THE SPORTING SPANIEL 149
English literature is contained in the celebrated " Master of Game," the work of Edward Plantagenet, second Duke of York, and Master of Game to his uncle, Henry IV., to whom the work is dedicated. It was written between the years 14o6 and 1413, and although none of the MSS., of which some sixteen are in existence, is dated, this date can be fairly accurately fixed, as the author was appointed Master of Game in the former and killed at Agincourt in the latter year. His chapter on Spaniels, however, is mainly a translation from the equally celebrated " Livre de Chasse," of Gaston Comte de Foix, generally known as Gaston Phoebus, which was written in 1387, so that we may safely assume that Spaniels were well known, and habitually used as aids to the chase both in France and England, as early as the middle of the fourteenth century.
In the eighteenth and early part of the nineteenth century the Spaniel was described bymanywriters on sporting subjects ; but there is a great similarity in most of these accounts, each author apparently having been content to repeat in almost identical language what had been said upon the subject by his predecessors, without importing any originality or opinions of his own. Many of these works, notwithstanding this defect, are very interesting to the student of Spaniel lore, and the perusal of Blaine's Rural Sports, Taplin's Sporting Dictionary and Rural Repository, Scott's Sportsman's Repository, and Needham's Complete Sportsman, can be recommended to all who wish to study the history of the development of the various modern breeds. The works of the French writers, De Cominck, De Cherville, Blaze, and Megnin, are well worth reading, while of late years the subject has been treated very fully by such British writers as the late J. H. Walsh (" Stonehenge "), Mr. Vero Shaw, Mr. Rawdon Lee, Colonel Claude Cane, and Mr. C. A. Phillips.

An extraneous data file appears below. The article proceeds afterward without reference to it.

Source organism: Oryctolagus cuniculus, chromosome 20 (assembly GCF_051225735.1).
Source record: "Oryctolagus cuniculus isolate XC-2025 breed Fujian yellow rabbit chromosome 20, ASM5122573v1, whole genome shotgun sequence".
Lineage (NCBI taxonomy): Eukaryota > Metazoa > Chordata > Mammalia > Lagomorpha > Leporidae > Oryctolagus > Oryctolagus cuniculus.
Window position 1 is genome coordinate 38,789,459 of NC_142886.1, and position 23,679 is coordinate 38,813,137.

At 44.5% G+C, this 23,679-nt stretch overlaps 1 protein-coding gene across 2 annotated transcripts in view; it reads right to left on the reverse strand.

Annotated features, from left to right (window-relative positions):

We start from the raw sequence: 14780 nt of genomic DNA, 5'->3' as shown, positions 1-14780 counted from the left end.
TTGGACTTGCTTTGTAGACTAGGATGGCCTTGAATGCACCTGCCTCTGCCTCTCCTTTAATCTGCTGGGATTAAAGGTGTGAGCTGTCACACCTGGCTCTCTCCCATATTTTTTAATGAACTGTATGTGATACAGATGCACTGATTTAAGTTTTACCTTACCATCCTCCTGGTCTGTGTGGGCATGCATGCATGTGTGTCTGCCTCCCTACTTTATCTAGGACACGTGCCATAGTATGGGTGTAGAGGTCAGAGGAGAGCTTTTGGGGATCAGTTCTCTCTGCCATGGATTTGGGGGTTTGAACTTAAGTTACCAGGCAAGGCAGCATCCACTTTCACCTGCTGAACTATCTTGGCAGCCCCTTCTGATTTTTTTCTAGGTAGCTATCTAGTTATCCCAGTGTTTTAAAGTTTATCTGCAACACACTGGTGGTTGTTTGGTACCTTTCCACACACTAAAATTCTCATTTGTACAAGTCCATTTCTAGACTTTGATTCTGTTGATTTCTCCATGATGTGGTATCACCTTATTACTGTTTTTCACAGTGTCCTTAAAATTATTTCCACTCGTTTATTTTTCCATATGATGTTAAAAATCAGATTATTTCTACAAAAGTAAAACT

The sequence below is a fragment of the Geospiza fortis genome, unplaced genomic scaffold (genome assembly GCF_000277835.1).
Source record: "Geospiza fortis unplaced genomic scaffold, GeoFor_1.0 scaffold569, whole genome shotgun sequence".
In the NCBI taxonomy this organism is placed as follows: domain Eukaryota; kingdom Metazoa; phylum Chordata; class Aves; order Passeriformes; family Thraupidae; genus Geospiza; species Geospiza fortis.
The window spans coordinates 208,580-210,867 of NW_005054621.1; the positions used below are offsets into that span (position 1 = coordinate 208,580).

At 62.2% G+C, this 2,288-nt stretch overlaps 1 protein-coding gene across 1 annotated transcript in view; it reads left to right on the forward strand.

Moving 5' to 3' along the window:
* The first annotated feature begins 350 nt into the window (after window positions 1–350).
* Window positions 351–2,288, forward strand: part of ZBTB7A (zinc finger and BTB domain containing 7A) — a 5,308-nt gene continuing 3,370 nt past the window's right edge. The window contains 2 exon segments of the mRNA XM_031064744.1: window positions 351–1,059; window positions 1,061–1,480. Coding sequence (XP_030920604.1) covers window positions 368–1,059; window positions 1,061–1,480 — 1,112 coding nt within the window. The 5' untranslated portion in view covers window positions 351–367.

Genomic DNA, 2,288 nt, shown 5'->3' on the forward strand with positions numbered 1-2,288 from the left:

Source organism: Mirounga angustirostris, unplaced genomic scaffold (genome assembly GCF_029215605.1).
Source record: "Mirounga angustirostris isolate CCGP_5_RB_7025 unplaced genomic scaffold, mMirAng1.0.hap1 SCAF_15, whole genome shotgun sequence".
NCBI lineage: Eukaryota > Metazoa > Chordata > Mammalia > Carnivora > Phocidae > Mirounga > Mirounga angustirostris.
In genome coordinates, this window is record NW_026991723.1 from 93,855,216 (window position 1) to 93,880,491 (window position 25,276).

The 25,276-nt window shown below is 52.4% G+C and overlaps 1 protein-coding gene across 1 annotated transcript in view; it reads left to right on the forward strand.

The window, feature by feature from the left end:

Nearly all of the early writers, both French and English, are agreed that the breed came originally from Spain, and we may assume that such early authorities as Gaston Phoebus, Edward Plantagenet, and Dr. Caius had good reasons for